Conductor 71 find Peter in the midst of a date with June, and manages to stop time in order to talk with the man. He explains what’s going on, and tells Peter that he’s going to have to die and come with him. But, Peter demands that his life should remain as it is, because it was the Other World’s mistake, and he’s now in love. Conductor 71 tells him that there really isn’t a system for appeals in the Other World, but he’ll look into it, mainly because he respects the idea of love. So, Conductor 71 returns to the Other World while Peter continues to lead his life, making June think that he’s perhaps insane after telling her about what he saw and learned. And, after a bit of time, Conductor 71 reappears and informs Peter that the Other World is willing to make a deal. He’ll go on trial and plead his case, he just needs to pick a counsel in order to defend him, and he has basically anyone who has ever lived to pick from. But, while all of this is going on, Peter has found himself in a bit of a pickle. Because June has gotten in touch with a friend of hers, who happens to be a doctor, Frank Reeves. Reeves is fascinated with Peter, and is convinced that he actually has some sort of traumatic brain injury that is causing these visions. Reeves and Peter become friends, and Reeves ends up scheduling some brain surgery to hopefully fix Peter, all while he and June play along with Peter’s story of being visited by beings from the afterlife, and his impending metaphysical trial.

Unfortunately, right before the surgery Reeves dies in the car accident. But, that ends up being a good thing, because as he finds himself in the Other World he’s approached by Conductor 71 who explains everything to him, and they both decide that Reeves should be Peter’s counsel. So, as Peter’s brain surgery begins, so does the trial. Arguing against Reeves is Abraham Farlan, an American who was the first casualty of the Revolutionary War, who hates the British, and uses that against Peter. The two get in a debate about the historical evils of the British Empire, which doesn’t really seem all that germane to the debate at hand, and they eventually decide that the only real person they need to hear from is June, because if she truly has fallen in love with Peter, and them taking him back will affect that, they feel he can stay. So, they freeze time on Earth, and the entire court comes down to speak with June. The Court speaks with her, and informs her that the only way to save Peter’s life is for her to trade places with him. And, because she’s truly fallen in love with him, she does so without hesitation. Which, proves to the court that she does love him, so they decide to allow Peter to keep his life. The jury rules in his favor, and everyone goes back to the Other World, while Peter wakes up from his surgery, which was deemed a complete success.

 

 

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Like I said earlier, this is a movie that needs to be seen to be believed. It’s truly a film unlike any I’ve ever seen before. It’s making me really want to do a deep dive into the work of Powell and Pressburger, because this is one of the most interesting and innovative films I’ve ever seen. It’s just one of those movies that makes you realize what the medium can accomplish, utilizing all sorts of effects and techniques to bring a truly fantastical world to life. I joked about it earlier, but this really is a movie that defies classification, because it somehow manages to show the horror and futility of war, make a tender love-story, and devolve into a legal court-house thriller, all while revolving around the afterlife and the nature of death.  That feels like it should be too many things for a movie to try and accomplish and work, let alone work well. And yet, this film pulls it all off with seeming ease. It’s a quirky, fun little movie that isn’t afraid to shy away from some really heady and ugly concepts, all while playing around with innovations and effects that really aren’t like many I’ve seen from this era. It feels like a groundbreaking film, and one whose legacy has left massive impact on the rest of film history, and I’m frankly stunned that it’s taken me this long to finally see it, but I’m so infinitely glad that I have.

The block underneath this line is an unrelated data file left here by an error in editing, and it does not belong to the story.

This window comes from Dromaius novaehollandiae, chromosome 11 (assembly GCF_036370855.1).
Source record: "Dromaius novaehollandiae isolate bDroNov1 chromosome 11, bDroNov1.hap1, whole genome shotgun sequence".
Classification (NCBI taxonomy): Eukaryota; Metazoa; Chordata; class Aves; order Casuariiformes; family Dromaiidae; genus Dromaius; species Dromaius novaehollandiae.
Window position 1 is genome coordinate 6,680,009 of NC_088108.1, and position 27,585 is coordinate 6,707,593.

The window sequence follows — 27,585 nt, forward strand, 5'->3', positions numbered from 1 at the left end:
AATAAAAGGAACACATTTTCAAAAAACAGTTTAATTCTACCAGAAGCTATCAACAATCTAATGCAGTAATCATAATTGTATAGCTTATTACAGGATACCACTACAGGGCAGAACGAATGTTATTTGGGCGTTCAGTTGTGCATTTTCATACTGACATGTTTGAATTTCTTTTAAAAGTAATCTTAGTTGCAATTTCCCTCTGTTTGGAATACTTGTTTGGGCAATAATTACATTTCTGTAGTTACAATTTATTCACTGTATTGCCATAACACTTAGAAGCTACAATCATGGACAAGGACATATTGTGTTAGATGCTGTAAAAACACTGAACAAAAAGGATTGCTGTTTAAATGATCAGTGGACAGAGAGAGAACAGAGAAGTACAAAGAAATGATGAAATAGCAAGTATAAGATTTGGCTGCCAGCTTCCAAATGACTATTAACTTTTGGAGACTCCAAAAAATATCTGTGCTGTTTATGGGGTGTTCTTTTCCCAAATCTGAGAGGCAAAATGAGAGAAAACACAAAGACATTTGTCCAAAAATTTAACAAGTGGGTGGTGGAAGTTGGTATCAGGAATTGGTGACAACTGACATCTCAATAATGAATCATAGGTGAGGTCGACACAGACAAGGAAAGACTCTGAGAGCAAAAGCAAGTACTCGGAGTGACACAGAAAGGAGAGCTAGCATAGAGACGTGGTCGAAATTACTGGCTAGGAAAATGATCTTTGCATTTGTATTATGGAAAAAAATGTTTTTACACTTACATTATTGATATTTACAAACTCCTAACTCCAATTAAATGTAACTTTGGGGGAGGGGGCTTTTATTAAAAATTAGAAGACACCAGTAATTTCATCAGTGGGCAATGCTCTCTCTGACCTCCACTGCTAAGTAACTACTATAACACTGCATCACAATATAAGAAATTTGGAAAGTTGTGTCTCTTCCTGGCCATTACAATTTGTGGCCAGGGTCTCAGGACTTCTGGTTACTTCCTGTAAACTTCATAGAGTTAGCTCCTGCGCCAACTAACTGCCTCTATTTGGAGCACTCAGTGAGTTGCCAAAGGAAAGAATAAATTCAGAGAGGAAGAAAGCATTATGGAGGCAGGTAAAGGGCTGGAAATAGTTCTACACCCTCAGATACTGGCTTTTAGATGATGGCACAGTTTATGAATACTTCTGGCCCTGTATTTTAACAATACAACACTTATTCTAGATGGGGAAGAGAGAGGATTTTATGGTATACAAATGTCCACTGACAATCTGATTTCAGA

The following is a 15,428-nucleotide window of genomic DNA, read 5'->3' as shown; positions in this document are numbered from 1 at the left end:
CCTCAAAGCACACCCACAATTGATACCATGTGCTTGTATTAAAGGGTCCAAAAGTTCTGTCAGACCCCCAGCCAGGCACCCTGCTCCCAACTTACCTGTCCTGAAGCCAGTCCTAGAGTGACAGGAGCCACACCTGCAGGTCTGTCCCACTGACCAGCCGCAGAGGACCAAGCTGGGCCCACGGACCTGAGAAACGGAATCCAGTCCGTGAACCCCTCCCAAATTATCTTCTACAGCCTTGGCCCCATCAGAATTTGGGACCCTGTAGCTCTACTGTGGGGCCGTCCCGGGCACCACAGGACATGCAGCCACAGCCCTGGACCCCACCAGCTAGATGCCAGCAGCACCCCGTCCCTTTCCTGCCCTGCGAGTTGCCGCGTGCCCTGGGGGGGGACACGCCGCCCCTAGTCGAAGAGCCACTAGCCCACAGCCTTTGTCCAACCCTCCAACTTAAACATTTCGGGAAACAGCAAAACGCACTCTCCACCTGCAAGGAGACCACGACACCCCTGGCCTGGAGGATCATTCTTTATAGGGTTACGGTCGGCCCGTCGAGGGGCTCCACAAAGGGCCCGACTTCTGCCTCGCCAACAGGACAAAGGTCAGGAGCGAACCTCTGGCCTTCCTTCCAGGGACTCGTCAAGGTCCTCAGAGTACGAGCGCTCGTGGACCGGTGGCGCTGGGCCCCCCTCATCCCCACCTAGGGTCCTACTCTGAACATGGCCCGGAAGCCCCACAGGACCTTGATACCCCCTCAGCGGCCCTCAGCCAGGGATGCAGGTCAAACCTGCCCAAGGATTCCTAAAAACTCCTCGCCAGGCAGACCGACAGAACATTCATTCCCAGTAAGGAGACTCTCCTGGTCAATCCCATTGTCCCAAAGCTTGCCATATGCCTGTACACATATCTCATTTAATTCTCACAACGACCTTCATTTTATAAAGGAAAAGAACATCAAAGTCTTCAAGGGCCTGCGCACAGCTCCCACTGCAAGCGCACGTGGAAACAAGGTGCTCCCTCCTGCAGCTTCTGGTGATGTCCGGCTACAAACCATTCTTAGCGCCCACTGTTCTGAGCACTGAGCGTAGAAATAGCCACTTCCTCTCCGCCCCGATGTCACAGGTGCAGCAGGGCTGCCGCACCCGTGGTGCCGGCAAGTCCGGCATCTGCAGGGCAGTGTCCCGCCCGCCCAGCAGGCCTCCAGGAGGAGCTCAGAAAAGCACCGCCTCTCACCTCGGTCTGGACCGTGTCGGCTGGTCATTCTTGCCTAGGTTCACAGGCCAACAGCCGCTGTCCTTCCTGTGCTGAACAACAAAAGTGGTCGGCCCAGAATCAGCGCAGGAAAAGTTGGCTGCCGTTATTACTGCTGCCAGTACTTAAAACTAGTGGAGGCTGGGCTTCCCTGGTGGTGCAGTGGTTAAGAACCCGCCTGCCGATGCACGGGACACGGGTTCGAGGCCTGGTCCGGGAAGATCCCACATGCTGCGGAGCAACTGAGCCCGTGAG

Death is a topic that has fascinated humanity ever since we discovered the ability to think about ourselves, and what it even meant when we no longer existed. And, what happens after you die is one the most alluring and fascinating questions that has ever existed, precisely because it’s a question that there will never be a concrete answer to. And, thus, it’s an incredibly fertile source of ideas. You can be a sad realist and assume that when you die and your neurons stop functioning that that’s really just it, you cease to be, and there’s nothing more. But, as humans have done for millennia, you can ponder about a world beyond life. Any manner of wild interpretations can be made, because we have no idea, and will never had an idea, of what it’s really like. But, of all the various assumptions and guesses that are made about the afterlife, I am endlessly fascinated by those who assume that if there’s an afterlife, it’s just kind of the same as what we go through here. A Matter of Life and Death is one of those types of films, portraying an Other World where people have jobs, work on timetables, and exist largely in offices. They still have petty squabbles about what country they lived in, and even have drawn out court cases about the rules. It’s a darkly ironic take, that we spend our entire life toiling away at the whims of the insane society that we’ve created, and then we’re rewarded with more bureaucratic tedium. But, hey, maybe you’ll get lucky and get a foppish Frenchman in your corner who can help you out.

As you can probably guess, I’m going to say that I wholeheartedly recommend checking this film out. I’m sad that I’ve spent years without this film in my life, and so glad to recommend people cross it off their own personal Bucket Lists. It’s an endlessly watchable and fascinating movie, really and truly unlike many you’ve ever seen before, and just a genuine delight. So, while the world crumbles around us, why not check out a singularly bizarre experience?

 

A Matter of Life and Death was written and directed by Michael Powell and Emeric Pressburger and was released by Eagle-Lion Films, 1946